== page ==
Russia afraid to call key defence witness in political trial of Crimean Tatar leader
A court in Russian-occupied Crimea has rejected the defence’s application for Crimean Tatar Mejlis leader Refat Chubarov to give testimony in the ongoing ‘trial’ of Chubarov’s Deputy, Akhtem Chiygoz. Refusal to question the most important witness demonstrates not only the true nature of a legally absurd trial, but also fear of the incriminating details Chubarov would provide regarding Russia’s invasion of Crimea.
Chiygoz has been in custody since January 2015 facing charges of ‘organizing a mass riot’. The entire case is in breach even of Russian law, as he is charged in connection with a pre-annexation demonstration on February 26, 2014, over which Russia can have no jurisdiction.
He was arrested as the highest-ranking member of the Crimean Tatar Mejlis [representative body] in Crimea since Russia had banned Refat Chubarov from his homeland within months of its invasion. Chubarov is now not only banned, but is also theoretically facing ‘criminal charges’, with Russia accusing him of ‘public calls to violate Russian territorial integrity’
Chubarov nonetheless offered to come to Crimea and give testimony in Chiygoz’s trial, with this fully supported by the defence. As lawyer Nikolai Polozov explains, Chubarov is a key witness. It was at his initiative that a meeting was held of the Mejlis on February 25, 2014. There he explained that an extraordinary session of the Crimean parliament was planned the following day and, in his then capacity as a deputy of that parliament, he signed notification to the authorities of a demonstration on February 26.
It was Chubarov, not Chiygoz, who spoke with other deputies on February 26, who addressed the demonstration and who later appeared together with the leader of the pro-Russian demonstration Sergei Aksyonov to end the demonstration.
All of this is clearly seen on many hours of video footage of the events that day. The same footage shows much of the trouble that day being provoked by people from the pro-Russian side, and proves that Chiygoz and other Mejlis officials acted consistently to prevent conflict.
It is only Crimean Tatars who are facing charges, with the prosecution having pulled out supposed ‘victims’ who claim to have received injuries that day. In declaring Chiygoz, Ali Asanov and Mustafa Degermendzhy political prisoners, the renowned Memorial Human Rights Centre noted, among other more important reasons, that such testimony aroused serious scepticism. Virtually all prosecution witnesses remembered Chubarov, not Chiygoz.
Now, at the 117th hearing, the ‘court’ has refused to allow Chubarov to provide absolutely critical testimony.
The testimony would knock any claims that Chiygoz ‘organized’ the event on their head, but that is clear already. Chubarov’s arrival, protected by the immunity Russian legislation envisages, would have almost certainly attracted a lot of attention. His testimony would have also highlighted the fact that Chiygoz is facing surreal charges, while the Mufti of Crimea, who later chose to collaborate with the Russian occupiers, is not.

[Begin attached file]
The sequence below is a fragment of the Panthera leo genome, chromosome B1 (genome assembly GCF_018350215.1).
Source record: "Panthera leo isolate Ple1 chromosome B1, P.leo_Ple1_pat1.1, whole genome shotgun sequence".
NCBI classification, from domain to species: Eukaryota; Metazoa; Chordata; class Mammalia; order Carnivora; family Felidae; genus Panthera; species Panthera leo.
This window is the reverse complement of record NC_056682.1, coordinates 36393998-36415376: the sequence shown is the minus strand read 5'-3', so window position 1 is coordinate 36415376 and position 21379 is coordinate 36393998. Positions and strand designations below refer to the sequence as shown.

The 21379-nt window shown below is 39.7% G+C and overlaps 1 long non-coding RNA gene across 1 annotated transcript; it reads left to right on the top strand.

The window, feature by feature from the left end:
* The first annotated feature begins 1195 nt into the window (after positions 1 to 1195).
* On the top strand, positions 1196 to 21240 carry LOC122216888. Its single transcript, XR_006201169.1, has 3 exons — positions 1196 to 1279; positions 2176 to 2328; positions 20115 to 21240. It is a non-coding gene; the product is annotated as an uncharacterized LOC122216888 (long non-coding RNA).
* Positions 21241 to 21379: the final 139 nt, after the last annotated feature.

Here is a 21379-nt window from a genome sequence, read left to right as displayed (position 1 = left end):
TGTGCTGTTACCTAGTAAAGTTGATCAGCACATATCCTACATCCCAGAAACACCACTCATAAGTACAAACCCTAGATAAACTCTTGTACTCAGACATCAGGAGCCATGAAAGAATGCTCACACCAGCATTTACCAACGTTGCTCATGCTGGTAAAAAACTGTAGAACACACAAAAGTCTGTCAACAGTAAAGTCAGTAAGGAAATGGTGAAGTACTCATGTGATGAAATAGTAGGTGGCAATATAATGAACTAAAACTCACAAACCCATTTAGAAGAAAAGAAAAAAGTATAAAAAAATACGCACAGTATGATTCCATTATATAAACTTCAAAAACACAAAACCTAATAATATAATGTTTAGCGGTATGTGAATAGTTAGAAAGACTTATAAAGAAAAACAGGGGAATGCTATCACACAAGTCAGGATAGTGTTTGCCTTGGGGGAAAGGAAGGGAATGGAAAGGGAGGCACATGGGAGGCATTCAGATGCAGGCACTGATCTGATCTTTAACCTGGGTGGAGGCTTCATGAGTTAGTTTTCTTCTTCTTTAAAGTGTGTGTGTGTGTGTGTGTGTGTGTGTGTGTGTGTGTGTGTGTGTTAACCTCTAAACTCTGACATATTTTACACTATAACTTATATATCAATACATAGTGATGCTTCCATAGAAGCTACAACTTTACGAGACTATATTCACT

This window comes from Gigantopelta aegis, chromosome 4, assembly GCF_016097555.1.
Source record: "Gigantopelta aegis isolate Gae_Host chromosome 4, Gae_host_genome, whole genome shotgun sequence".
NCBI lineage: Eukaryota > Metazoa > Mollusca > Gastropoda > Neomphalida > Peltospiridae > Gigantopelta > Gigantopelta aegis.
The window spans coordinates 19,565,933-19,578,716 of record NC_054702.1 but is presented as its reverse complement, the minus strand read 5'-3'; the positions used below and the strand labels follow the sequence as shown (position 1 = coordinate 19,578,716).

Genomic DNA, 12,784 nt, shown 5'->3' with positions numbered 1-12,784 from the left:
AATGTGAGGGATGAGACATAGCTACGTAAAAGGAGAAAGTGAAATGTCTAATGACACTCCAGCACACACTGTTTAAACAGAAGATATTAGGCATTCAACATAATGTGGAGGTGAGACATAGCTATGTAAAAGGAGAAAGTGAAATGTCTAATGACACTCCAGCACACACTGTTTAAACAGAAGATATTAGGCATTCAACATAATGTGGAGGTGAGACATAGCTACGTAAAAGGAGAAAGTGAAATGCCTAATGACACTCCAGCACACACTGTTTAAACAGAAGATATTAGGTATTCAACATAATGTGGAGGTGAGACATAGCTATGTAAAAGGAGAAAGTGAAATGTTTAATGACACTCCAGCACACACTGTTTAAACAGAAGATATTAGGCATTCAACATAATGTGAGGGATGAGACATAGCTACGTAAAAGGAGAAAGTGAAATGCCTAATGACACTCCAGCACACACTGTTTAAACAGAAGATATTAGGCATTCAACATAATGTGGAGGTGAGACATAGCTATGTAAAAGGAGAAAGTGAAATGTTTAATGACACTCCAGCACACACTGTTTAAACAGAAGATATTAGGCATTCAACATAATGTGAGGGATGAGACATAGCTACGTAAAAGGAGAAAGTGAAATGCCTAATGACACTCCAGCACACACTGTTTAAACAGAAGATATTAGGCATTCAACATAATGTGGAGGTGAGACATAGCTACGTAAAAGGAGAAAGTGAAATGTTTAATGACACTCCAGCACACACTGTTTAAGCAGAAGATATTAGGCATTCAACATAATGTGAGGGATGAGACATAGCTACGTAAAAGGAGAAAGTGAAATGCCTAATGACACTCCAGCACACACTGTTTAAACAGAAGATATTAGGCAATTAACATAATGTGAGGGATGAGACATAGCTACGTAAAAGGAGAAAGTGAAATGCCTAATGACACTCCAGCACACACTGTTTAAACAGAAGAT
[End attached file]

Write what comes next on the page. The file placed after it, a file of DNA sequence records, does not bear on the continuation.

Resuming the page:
The main reason, however, may lie in the vital information he would provide in the courtroom about the background to the events on the eve of Russia’s invasion.
As reported earlier, there are strong grounds for believing that the demonstration on Feb 26, 2014 spoiled Russia’s plan to seize Crimea without getting its hands dirty. Chubarov has long spoken of this, with the tactics he suggested being effectively confirmed by the ‘Glazyev tapes’ - taped conversations intercepted between Sergei Glazyev, a close adviser to Russian President Vladimir Putin, and other figures, regarding events in Crimea and Eastern Ukraine. The conversations focus a great deal on the need to orchestrate ground-level support, and to persuade local councils to hold special sessions asking for help from Russia.
After initially denying that the soldiers who had seized control in Crimea were Russian, Putin changed his story, claiming that the process of what he called ‘returning Crimea to Russia’ had begun on Feb 23, immediately after Ukrainian President Viktor Yanukovych fled.
That too is false. Former Russian military intelligence officer Igor Girkin [Strelkov], who played a major role admitted to having arrived in Crimea on Feb 21, before Yanukovych fled.
Things went according to plan in the genuinely pro-Russian city of Sevastopol, with Russian national Alexei Chaly being ‘appointed’ by a rally to the invented post of mayor. This same scenario was tried later in Eastern Ukraine but largely failed.
It was the Crimean Tatar Mejlis who called on Crimean Tatars and other Ukrainians to gather outside parliament on Feb 26, 2014, to prevent a ‘vote’ changing Crimea’s status.
The huge crowds that day did indeed prevent the underhand coup. Early the next morning, Russian soldiers seized control. Despite the presence of Russian soldiers, the old scenario was still largely followed. There are multiple reports about the real nature of the ‘parliamentary session’ in the afternoon of Feb 27, with even Girkin admitting that the MPs were forced to take part at gunpoint, with him heading the so-called ‘insurgents’ who carried out the coercion.
The Mejlis continued to remain firmly opposed to Russian occupation, with both Mejlis leaders suffering and this representative assembly of the main indigenous people of Crimea being banned.
Polozov believes that the refusal to allow Chubarov to testify shows that there is no point in even continuing the so-called ‘trial’ of Akhtem Chiygoz. “It is absolutely clear that the sentence has already been fixed and that the remaining procedural activities are merely decorative covering for the decision taken by the Kremlin”.